In the spring of 1935, a missing person report turned into one of the most shocking and gruesome criminal cases in the county's history.
Gladys Lawson, 26, a mother of two from Calvert, Maryland, was reported missing on March 13. By April 4, that out-of-state case made the front page in Lancaster papers for the first of many times: Harry Zimmerly, a southern Lancaster County doctor, had been arrested and was suspected to have been involved in Lawson's disappearance.
Zimmerly, 67, was charged with "performing an illegal operation," a charge he had also faced in 1919, when he served a year in county prison.
The "illegal operation" in question was abortion, a service Zimmerly provided to area women in a makeshift hospital in his home in Mechanics Grove - though the word "abortion" almost never appeared in local coverage of the case.
Lawson was known to have visited Zimmerly's home on the last day she was seen, and when police arrived there in the search for her, a 17-year-old Maryland girl was found in Zimmerly's care, at which time he was arrested and charged.
The next day, newspapers reported that according to testimony from Dr. Zimmerly's housekeeper and nurse, Blanche Stone, Gladys Lawson was dead.
Stone told police that Lawson died on March 16, about three days after she arrived at Zimmerly's home.
She also said Lawson's body "disappeared" sometime before 8 a.m. the next morning, but police did not indicate whether she knew what happened to the corpse. Clothes suspected to have belonged to Lawson were seized from Zimmerly's home, and the search for her body had begun.
Neighbors pointed out to reporters the tall "spite fence" Zimmerly had put up around his property to keep out prying eyes, and told of shrieks and groans coming from the doctor's place in the night.
Developments in the investigation came in rapid-fire and sensationalistic fashion, as the story was front-page news for days on end.
On April 6, the New Era reported that bones were found in an ash pile in Zimmerly's driveway. Zimmerly's handyman, Richard Parker, said he sharpened the butcher knives Zimmerly used to dismember Lawson's corpse, and he had witnessed the dismemberment from a distance. Bloodstains in Zimmerly's garage building corroborated Parker's story.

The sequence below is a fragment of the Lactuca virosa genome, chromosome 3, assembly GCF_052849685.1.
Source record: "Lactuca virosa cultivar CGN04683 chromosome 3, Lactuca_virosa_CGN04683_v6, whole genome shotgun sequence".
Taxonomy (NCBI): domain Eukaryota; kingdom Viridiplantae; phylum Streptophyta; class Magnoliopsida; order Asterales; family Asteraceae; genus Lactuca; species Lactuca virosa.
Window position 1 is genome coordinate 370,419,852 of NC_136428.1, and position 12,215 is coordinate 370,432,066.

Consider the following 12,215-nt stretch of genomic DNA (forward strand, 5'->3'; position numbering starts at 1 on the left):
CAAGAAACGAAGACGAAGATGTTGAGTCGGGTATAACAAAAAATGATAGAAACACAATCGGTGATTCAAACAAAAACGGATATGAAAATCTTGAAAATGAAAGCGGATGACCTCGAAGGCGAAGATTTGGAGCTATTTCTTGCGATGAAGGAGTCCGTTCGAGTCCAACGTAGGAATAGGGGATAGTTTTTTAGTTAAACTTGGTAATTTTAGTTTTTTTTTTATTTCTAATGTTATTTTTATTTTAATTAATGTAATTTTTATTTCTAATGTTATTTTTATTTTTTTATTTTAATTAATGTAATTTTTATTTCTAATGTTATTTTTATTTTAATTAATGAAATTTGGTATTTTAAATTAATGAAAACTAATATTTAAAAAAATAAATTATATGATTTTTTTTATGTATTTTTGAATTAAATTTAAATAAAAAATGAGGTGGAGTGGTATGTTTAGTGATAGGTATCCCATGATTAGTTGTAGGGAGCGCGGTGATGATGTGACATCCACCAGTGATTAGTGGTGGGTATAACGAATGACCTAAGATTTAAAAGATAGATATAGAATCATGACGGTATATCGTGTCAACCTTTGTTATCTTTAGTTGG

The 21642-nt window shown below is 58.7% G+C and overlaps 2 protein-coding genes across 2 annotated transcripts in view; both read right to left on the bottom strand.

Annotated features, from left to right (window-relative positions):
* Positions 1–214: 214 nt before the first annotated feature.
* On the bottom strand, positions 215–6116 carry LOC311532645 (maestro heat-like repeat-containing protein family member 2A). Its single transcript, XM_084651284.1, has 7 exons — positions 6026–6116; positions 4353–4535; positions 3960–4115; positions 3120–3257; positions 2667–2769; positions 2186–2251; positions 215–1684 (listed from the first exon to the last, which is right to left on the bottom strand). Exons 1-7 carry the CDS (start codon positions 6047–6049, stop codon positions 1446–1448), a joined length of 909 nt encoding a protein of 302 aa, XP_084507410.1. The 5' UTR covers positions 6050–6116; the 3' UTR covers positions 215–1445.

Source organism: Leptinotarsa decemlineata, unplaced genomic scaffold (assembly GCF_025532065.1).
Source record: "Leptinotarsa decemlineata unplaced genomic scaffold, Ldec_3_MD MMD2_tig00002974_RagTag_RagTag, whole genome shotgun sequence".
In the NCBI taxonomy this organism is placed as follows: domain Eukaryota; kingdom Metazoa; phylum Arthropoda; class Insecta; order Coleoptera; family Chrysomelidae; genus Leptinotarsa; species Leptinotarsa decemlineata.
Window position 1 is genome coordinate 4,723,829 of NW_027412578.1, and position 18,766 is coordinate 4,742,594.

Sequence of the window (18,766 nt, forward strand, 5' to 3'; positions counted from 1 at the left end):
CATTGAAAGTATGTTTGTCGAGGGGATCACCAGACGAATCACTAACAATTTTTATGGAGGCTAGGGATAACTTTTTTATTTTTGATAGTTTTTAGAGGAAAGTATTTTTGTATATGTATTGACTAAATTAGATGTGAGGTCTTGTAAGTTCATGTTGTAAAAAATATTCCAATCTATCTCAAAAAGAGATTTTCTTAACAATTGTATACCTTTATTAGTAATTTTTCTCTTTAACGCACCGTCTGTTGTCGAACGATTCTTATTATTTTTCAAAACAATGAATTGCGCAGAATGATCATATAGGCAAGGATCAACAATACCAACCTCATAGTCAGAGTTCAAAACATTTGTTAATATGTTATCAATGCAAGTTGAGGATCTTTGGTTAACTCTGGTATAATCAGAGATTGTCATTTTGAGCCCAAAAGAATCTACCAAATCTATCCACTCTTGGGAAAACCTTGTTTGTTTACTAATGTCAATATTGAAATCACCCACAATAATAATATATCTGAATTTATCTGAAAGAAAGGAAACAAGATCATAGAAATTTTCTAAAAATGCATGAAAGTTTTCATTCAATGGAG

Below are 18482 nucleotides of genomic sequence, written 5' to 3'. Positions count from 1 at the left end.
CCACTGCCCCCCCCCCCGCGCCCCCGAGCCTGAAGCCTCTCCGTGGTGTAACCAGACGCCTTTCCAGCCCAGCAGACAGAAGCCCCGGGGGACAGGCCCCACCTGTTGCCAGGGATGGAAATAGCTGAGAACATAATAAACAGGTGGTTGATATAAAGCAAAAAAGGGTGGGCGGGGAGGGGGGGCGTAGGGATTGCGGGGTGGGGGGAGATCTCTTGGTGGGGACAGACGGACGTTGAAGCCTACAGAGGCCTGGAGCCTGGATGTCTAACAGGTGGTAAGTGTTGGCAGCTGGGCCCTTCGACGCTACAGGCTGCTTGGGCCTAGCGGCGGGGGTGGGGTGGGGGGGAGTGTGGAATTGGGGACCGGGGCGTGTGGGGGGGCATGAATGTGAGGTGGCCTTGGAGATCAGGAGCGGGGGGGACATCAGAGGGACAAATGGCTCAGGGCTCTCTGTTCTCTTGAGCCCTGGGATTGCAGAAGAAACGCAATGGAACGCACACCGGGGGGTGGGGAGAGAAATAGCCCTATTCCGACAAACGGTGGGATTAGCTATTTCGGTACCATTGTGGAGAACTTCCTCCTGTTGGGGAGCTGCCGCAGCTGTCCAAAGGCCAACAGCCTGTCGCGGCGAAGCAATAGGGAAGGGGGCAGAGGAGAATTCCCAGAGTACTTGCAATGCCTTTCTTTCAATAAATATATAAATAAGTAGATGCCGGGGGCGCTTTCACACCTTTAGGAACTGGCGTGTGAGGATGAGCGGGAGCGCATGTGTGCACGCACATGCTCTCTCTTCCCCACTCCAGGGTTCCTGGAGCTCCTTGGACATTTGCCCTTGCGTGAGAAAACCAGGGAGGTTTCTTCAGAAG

As state and local police swarmed Zimmerly's property, there were rumors that an intense search and organized digging would reveal not only Lawson's remains, but the remains of other women who had sought the doctor's services.
The phrase "house of horror," by which this case would be known throughout its time in the media spotlight, first appeared in the Intelligencer Journal on April 6.
By April 8 - just four days after the story first hit newspapers - the case had drawn national attention and the Zimmerly property had become a grisly attraction for the curious public. Thousands of people flocked to the scene at all hours of day and night, hoping to see the "house of horrors" for themselves, and perhaps find some shred of a clue as to the whereabouts of Gladys Lawson's remains - or the remains of at least four other missing women rumored to have been traced to Zimmerly.
Ultimately, 36 pieces of human bone were found, but they were all believed to have been Lawson's. On June 10, Zimmerly was indicted on eight counts - four related to performing illegal operations and four narcotics charges.
The trial was brief - Zimmerly offered no defense - and the elderly doctor was found guilty of two of the four charges related to performing abortions, including the charge that an abortion procedure resulted in the death of Gladys Lawson. He pleaded guilty to another abortion charge and two narcotics charges, and was sentenced to 7-15 years in Eastern State Penitentiary in Philadelphia. He died there in 1942.
In a grisly footnote to this case, bits of Lawson's skeletal remains and scraps of her clothing were put on display at the Farm Show in Harrisburg the next year as part of a State Police exhibit.